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Review | Mary and Lou and Rhoda and Ted By Jennifer Keishin Armstrong

Posted by Rebecca G. Aguilar, M.Ed. on May 10, 2013

Mary and Lou and Rhoda and Ted by Jennifer Keishin Armstrong

ISBN-13: 9781451659207
Publisher: Simon & Schuster
Publication date: 5/7/2013
Pages: 336

What made The Mary Tyler Moore Show good television? A staff of young women writing comedy while slipping social issues into the 1970s backdrop of the show? A breakthrough lead character that became a feminist icon? Fashion forward style, character spin-offs and a series superfan?

Entertainment reporter Jennifer Keishin Armstrong writes an absorbing behind-the-scenes history of the trailblazing situation comedy that aired for seven seasons on CBS in Mary and Lou and Rhoda and Ted: And all the Brilliant Minds Who Made The Mary Tyler Moore Show a Classic.

The show was part of a Saturday night lineup considered one of the best in CBS history including All in the Family, M*A*S*H, Bob Newhart and Carol Burnett. Mary Tyler Moore and second husband Grant Tinker staked their reputation and fortune at MTM Enterprises on their flagship show and hired Room 222 showrunners James L. Brooks and Allan Burns to develop the scripts.

Researching Mary and Lou and Rhoda and Ted, Armstrong conducted interviews, phone calls and email conversations with Tinker, Brooks and Burns and former CBS execs Fred Silverman and Michael Dann. She discovered photos, memories and personal stories shared by cast members like Valerie Harper as well as staff writers Treva Silverman, Pat Nardo and Gloria Banta.

A particularly valuable resource for research on the book was Joe Rainone, a superfan who wrote five-page critiques he sent to Brooks and Burns. The producers began counting on Rainone’s weekly feedback and elaborate rating system for each episode. They even invited him out to Los Angeles to visit the set and watch a taping.

Armstrong writes with clarity about the show’s feminist aspirations in chapters titled “Girl’s Club,” “The Writers Wore Hot Pants,” “Pot and the Pill” and “Girl, This Time You’re All Alone.”

“The character who could change all their fates, Mary Richards—who could give Treva Silverman something to write about, could make Jim Brooks and Allan Burns the innovative producers they wanted to be, could give Mary Tyler Moore the comeback she needed—began her fictional life in a room full of men. And that life began with one dreaded word: divorce.”

Brooks and Burns pitched the idea to CBS programming executive Mike Dann in New York. Dann worried that loyal fans of Laura Petrie and The Dick Van Dyke Show would not react well to Moore playing a divorcée. So, they returned to Los Angeles to rethink a contemporary concept for the show that would allay the network’s concerns.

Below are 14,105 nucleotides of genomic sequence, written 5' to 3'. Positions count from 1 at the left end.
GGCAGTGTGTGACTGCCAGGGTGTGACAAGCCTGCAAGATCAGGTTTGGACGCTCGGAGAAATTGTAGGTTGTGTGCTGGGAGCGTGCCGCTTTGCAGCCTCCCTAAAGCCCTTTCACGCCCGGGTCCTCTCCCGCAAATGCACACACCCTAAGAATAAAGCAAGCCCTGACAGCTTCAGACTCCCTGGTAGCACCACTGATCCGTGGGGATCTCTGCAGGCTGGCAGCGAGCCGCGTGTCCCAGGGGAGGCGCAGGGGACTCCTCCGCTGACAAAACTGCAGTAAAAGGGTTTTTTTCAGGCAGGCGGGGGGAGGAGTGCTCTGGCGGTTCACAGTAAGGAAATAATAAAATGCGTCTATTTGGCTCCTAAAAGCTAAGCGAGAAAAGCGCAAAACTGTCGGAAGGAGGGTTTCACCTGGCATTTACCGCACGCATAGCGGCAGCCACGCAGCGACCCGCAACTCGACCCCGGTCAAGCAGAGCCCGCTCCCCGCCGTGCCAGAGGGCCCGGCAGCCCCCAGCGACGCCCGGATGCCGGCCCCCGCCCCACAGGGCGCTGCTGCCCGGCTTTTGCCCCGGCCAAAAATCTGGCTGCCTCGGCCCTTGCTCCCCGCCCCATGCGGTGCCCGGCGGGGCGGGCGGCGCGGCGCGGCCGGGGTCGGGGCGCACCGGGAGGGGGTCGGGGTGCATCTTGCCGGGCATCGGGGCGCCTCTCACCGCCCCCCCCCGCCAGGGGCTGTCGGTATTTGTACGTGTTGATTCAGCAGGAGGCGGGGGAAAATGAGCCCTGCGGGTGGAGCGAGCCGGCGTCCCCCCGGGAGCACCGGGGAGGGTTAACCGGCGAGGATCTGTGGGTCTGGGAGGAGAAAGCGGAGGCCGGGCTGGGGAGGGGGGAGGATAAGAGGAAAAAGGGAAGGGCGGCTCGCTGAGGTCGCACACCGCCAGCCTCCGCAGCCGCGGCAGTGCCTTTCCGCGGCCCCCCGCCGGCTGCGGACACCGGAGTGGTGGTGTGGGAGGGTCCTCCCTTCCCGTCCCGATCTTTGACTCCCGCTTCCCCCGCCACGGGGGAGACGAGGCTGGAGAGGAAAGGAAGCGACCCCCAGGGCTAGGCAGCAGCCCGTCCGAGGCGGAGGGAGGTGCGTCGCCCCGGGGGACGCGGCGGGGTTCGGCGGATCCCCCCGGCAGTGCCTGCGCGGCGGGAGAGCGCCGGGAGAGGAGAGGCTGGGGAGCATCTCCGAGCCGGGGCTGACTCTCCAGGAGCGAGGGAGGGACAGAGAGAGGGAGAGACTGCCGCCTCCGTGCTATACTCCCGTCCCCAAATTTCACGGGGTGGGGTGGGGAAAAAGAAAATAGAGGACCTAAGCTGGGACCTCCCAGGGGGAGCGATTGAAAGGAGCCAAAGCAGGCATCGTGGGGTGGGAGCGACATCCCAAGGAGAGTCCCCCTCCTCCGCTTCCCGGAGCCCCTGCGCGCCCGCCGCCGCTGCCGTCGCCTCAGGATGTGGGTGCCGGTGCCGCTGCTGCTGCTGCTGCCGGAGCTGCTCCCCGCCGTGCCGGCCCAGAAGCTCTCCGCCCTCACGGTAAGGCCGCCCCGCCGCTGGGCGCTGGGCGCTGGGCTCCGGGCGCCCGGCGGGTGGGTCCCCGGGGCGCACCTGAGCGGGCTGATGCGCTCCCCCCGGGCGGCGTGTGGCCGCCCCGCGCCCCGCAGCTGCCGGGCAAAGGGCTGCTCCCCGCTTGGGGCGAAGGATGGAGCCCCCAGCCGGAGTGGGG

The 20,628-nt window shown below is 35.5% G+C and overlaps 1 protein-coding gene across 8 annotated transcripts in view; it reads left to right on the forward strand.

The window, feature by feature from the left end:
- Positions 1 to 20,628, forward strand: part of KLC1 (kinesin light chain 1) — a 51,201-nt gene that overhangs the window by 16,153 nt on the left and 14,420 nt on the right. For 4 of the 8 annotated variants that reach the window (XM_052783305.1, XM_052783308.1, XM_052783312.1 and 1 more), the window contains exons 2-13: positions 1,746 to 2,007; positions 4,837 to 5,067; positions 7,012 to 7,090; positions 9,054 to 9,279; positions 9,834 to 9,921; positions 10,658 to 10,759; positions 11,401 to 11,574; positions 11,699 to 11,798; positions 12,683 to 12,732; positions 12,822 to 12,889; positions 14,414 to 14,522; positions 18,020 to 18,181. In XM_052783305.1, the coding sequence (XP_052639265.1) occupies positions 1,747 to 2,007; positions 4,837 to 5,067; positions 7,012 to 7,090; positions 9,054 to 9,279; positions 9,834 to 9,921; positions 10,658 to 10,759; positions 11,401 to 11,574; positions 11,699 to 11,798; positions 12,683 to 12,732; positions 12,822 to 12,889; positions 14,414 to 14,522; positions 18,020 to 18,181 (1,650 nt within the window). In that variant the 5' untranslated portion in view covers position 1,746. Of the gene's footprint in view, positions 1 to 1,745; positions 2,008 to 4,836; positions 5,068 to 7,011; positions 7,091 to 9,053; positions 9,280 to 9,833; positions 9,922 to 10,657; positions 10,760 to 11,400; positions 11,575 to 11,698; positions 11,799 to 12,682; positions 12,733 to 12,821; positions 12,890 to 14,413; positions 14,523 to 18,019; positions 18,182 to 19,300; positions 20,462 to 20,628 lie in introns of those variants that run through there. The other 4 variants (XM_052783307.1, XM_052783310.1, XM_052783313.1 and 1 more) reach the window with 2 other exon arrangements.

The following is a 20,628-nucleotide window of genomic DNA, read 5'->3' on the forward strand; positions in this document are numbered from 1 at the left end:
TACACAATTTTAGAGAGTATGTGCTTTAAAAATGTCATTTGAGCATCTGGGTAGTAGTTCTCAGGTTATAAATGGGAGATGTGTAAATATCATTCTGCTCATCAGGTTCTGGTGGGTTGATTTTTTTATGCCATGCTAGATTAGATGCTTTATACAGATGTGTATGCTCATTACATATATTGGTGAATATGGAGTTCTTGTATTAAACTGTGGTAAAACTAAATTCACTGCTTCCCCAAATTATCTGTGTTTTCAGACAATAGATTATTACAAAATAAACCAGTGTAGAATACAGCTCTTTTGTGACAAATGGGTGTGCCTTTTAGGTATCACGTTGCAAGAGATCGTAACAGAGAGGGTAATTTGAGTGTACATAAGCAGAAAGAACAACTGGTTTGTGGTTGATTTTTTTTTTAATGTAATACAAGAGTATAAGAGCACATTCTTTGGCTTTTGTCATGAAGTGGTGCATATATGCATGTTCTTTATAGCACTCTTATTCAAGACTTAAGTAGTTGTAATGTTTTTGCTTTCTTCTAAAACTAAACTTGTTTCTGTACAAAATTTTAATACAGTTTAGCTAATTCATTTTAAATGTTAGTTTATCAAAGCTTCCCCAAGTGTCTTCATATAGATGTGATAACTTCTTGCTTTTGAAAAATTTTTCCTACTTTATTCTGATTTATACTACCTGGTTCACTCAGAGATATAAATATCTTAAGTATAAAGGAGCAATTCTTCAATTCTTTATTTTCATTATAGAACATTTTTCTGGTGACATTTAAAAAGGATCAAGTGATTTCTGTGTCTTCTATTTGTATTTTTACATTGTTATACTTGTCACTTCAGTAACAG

According to Armstrong, Brooks and Burns came up with a compromise for the show: Mary Richards would recover from a major breakup and start a new life with a job at a TV newsroom in Minneapolis.

Armstrong writes that the ensemble cast featuring Ted Knight, Gavin MacLeod, Ed Asner, Cloris Leachman and Valerie Harper made sitcom magic and would be one of the show’s first innovations. Mary Richards would split time equally between work at the utilitarian newsroom set of WJM-TV and home at the set of her $130-a-month studio apartment with the grand Palladian windows. This split between domestic and career life would be another trailblazing concept for a female character on television.

Despite her ground-breaking role, Moore was actually ambivalent toward the women’s liberation movement. She played Mary Richards with a sweet disposition that ran foil to other more assertive characters on the set. Armstrong cites the episode in which the character awkwardly demands equal pay and receives a paltry raise, to hilarious effect.

Gloria Steinem and other feminists criticized her character for addressing her boss “Mr. Grant” while the rest of the cast called him “Lou.” Mary Richards was deemed a pushover with no liberated chops, writes Armstrong.

Written by singer-songwriter Sonny Curtis, the show’s theme song does end with a promising “You're gonna make it after all.” And the iconic opening sequence shot by director Reza Badiyi certainly inspired a generation of young women to throw their hats into the arena.

Mary and Lou and Rhoda and Ted by Jennifer Keishin Armstrong is a highly worthwhile read about The Mary Tyler Moore Show and how the trailblazing situation comedy raised the bar in television casting, writing and production.

Category: Nonfiction, Television

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